Delivery alert

There may be an issue with the delivery of your newspaper. This alert will expire at NaN. Click here for more info.

Recover password

A Sunday lesson in church and state

Darnell Smith, pastor of Macedonia Missionary Baptist Church in Albuquerque, addressed a rally in 2011 protesting Gov. Susana Martinez's line-item vetoes of social services. (Roberto E. Rosales/Albuquerque Journal)

Darnell Smith, pastor of Macedonia Missionary Baptist Church in Albuquerque, addressed a rally in 2011 protesting Gov. Susana Martinez’s line-item vetoes of social services. (Roberto E. Rosales/Albuquerque Journal)

More and more Americans want churches and other houses of worship to express their views on social and political issues, according to the latest report of the Pew Forum on Religion and Public Life.

“The share of Americans who say churches and other houses of worship should express their views on social and political issues is up six points since the 2010 midterm elections (from 43 percent to 49 percent),” according to the report.

Two-thirds of white evangelical Protestants and 48 percent of Roman Catholics agreed that religious organizations should “express their views on day-to-day social and political questions.”

For reasons I don’t quite understand, since I’m religious myself, church involvement in public life makes me nervous. Religion can make some people entirely too confident in their own opinions and entirely too dismissive of the opinions of others.

In the extreme, you get Islamic State barbarism, the Spanish Inquisition, pogroms, genocide and church-sanctioned racism.

I’m leery of the power of religion to hijack a debate. Our nation’s unfortunate experiment with Prohibition in the 1920s was a creature of religious revivalism in the early 20th century, according to historian Garry Wills.

I’m skeptical of anyone who claims to know with certainty the mind and will of God.

Of course, there are zealots of all stripes, from doctrinaire economists to hateful atheists. Religion has no monopoly on self-righteousness or misplaced certainty.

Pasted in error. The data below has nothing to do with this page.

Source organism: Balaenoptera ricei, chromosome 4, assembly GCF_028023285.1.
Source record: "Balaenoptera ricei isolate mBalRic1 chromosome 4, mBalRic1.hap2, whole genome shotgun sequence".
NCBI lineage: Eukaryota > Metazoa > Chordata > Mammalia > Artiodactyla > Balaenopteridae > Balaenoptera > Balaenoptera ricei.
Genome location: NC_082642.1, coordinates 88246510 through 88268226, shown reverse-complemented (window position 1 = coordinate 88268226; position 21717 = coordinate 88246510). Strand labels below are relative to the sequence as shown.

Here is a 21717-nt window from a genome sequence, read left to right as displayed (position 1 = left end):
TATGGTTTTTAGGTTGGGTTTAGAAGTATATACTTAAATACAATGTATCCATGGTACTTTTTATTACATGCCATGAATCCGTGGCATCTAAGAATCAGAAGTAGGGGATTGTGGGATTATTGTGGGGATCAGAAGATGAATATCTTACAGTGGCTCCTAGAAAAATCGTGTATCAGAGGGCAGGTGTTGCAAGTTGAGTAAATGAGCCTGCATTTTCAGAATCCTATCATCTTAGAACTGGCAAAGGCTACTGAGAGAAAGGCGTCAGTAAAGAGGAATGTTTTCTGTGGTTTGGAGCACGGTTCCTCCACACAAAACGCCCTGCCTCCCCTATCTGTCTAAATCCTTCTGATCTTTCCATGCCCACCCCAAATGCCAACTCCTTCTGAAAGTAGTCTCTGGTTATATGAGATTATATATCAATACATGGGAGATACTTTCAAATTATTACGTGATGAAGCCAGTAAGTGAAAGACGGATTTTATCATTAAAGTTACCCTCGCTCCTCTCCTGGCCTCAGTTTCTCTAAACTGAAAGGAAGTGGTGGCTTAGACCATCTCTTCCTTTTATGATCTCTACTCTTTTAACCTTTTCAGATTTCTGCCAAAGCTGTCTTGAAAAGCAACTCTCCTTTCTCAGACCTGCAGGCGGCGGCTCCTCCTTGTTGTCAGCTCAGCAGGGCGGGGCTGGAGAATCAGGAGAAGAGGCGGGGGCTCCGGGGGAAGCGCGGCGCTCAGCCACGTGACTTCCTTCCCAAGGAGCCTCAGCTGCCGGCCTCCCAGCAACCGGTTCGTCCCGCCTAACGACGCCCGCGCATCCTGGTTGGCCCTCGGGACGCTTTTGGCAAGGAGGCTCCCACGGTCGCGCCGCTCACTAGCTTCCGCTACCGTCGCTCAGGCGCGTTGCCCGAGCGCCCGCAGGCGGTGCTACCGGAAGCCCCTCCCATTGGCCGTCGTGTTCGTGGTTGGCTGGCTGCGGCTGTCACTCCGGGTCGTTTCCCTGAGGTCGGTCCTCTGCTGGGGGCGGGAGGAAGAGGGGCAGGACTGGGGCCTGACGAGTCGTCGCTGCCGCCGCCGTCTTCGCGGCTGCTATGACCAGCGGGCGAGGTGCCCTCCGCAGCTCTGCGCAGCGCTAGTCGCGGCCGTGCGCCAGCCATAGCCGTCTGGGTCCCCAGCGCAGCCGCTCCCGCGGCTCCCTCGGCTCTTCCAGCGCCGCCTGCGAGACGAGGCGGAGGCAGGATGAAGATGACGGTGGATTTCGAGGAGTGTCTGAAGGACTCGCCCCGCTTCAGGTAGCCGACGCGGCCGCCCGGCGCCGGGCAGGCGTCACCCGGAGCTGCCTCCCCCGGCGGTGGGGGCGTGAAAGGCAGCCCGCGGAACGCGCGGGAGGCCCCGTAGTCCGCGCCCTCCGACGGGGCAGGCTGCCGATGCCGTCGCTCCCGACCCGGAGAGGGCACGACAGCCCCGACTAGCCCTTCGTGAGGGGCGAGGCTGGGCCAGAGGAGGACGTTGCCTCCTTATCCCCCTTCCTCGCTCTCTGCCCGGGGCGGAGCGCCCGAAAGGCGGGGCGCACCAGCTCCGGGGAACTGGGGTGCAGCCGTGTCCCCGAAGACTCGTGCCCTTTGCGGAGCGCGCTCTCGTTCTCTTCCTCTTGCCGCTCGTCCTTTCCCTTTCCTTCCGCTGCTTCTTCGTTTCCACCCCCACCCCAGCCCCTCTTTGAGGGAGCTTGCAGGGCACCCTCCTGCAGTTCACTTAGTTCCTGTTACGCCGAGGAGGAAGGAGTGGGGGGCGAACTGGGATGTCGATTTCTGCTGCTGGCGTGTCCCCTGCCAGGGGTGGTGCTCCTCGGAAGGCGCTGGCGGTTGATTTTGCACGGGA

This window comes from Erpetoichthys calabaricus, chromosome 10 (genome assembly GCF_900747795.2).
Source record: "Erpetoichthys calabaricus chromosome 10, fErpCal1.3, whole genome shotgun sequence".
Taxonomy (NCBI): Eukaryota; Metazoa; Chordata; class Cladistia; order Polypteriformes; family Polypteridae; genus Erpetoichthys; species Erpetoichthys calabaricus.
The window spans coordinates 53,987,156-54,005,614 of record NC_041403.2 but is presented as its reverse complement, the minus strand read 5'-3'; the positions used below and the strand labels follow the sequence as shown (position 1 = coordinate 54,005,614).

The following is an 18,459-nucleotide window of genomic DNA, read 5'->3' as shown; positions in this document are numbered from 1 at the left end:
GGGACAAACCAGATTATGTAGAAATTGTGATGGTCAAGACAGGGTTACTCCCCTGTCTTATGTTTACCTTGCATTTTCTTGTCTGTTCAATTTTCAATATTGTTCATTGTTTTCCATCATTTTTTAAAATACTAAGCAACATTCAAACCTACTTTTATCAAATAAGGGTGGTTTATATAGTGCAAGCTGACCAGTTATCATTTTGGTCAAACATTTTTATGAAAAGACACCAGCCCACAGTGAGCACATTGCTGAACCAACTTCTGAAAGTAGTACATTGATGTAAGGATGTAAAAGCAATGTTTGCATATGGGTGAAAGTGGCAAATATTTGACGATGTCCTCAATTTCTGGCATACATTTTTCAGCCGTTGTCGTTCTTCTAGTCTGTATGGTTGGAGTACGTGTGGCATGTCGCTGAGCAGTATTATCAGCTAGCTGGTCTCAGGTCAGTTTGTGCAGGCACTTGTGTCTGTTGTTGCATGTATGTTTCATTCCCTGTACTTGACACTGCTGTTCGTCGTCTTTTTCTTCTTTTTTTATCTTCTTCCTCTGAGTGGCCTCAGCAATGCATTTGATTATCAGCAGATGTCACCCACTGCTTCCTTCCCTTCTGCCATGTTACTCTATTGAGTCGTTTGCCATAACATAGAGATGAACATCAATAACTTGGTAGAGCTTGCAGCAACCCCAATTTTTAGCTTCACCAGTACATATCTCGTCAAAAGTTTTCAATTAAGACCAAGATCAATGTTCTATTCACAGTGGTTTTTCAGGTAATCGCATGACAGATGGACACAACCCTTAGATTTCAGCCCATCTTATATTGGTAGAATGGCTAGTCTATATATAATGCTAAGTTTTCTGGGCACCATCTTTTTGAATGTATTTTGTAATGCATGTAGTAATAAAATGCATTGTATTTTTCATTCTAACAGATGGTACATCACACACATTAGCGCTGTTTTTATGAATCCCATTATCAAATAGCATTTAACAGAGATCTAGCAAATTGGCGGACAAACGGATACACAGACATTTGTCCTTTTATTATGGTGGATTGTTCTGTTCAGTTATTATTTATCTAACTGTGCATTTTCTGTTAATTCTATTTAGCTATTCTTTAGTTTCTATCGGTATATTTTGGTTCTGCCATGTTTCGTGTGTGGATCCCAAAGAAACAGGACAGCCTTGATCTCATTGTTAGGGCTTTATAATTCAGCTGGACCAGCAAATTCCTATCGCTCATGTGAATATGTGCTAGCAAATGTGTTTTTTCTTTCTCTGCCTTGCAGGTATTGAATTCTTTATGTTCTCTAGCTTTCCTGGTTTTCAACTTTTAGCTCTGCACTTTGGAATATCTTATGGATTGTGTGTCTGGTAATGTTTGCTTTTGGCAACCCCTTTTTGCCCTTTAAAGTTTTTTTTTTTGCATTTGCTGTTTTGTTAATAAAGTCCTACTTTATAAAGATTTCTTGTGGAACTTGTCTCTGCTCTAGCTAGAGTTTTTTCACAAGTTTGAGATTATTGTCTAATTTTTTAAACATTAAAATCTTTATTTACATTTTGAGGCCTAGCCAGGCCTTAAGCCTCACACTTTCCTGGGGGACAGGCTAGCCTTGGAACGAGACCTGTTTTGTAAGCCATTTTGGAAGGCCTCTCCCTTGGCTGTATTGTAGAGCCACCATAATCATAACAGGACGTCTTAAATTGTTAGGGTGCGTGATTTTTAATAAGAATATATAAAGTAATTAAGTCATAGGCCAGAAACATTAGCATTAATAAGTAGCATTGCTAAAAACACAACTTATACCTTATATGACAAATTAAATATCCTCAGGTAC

Allen Sánchez suggests my anxiety could be based on an improper understanding of the concept of separation of church and state.

Sánchez has lobbied on behalf of the New Mexico Conference of Catholic Bishops against the death penalty, embryonic stem cell research, cockfighting, physician-assisted suicide and gay marriage. These days, he is pushing for better funding for early childhood education.

Church-state separation “is about what government can do. It’s not about what the church can do,” Sánchez said.

Allen Sánchez, executive director of the New Mexico Conference of Catholic Bishops, called for better early childhood education funding at a 2011 rally at the Roundhouse in Santa Fe. (Dean Hanson/Albuquerque Journal)

Allen Sánchez, executive director of the New Mexico Conference of Catholic Bishops, called for better early childhood education funding at a 2011 rally at the Roundhouse in Santa Fe. (Dean Hanson/Albuquerque Journal)

Wills, in a book on the subject called “Head and Heart: American Christianities,” says that, to the nation’s founders, the concept meant only that the government may not establish a state religion.

Sánchez’s clients – New Mexico’s Roman Catholic bishops – are teachers first, he said. “I’m not there (at the Legislature) on behalf of the Catholic people. I’m there on behalf of what the bishops want to teach. We bring what we believe the teaching to be.”

Every citizen, religious affiliation notwithstanding, has a moral obligation to take a stand in the political arena, he said. Religious affiliation doesn’t disqualify you from taking a stand.

N. Darnell Smith, pastor of Macedonia Missionary Baptist Church, and president of the Ministry Fellowship of Albuquerque and Vicinity, says he preaches on political and social issues just about every Sunday.

He has led protests against social service budget cuts, called for the firing of police officers involved in the Omaree Varela child abuse case and is organizing the fellowship’s efforts to inform political candidates of community concerns: “Jobs, education, housing, health insurance. The same things that concern everyone else concern us.”

“The black church has always been the bedrock of our community,” Smith said. “The pastor has always been the spiritual leader, the community leader. The pastor has always been the politician who never ran for elective office.”

Pastors can rally people “to vote in a way that is going to meet the needs of our community much better than any politician can do,” he said.

“The Bible says the body is the temple of God,” Smith said. “We have to feed the body spiritually, emotionally and physically.” And you have to feed “the social side. If you want to make a difference in our community, you have to vote.”

It’s a big responsibility with a lot of risk. “You have to make sure you live above the board,” Smith said, and you can’t allow “politics to become more important than Christ.”

What makes a conversation with Smith and Sánchez somewhat reassuring is that they both possess the humility that zealots lack. The world’s major religions require believers to be as certain of their own fallibility as they are of God’s infallibility.

The English general and politician Oliver Cromwell put it this way in a 1650 letter to the general assembly of the Church of Scotland: “I beseech you in the bowels of Christ, think it possible that you may be mistaken.”

UpFront is a daily front-page news and opinion column. Comment directly to Winthrop Quigley at 823-3896 or wquigley@abqjournal.com. Go to ABQjournal.com/letters/new to submit a letter to the editor.

AlertMe
TOP |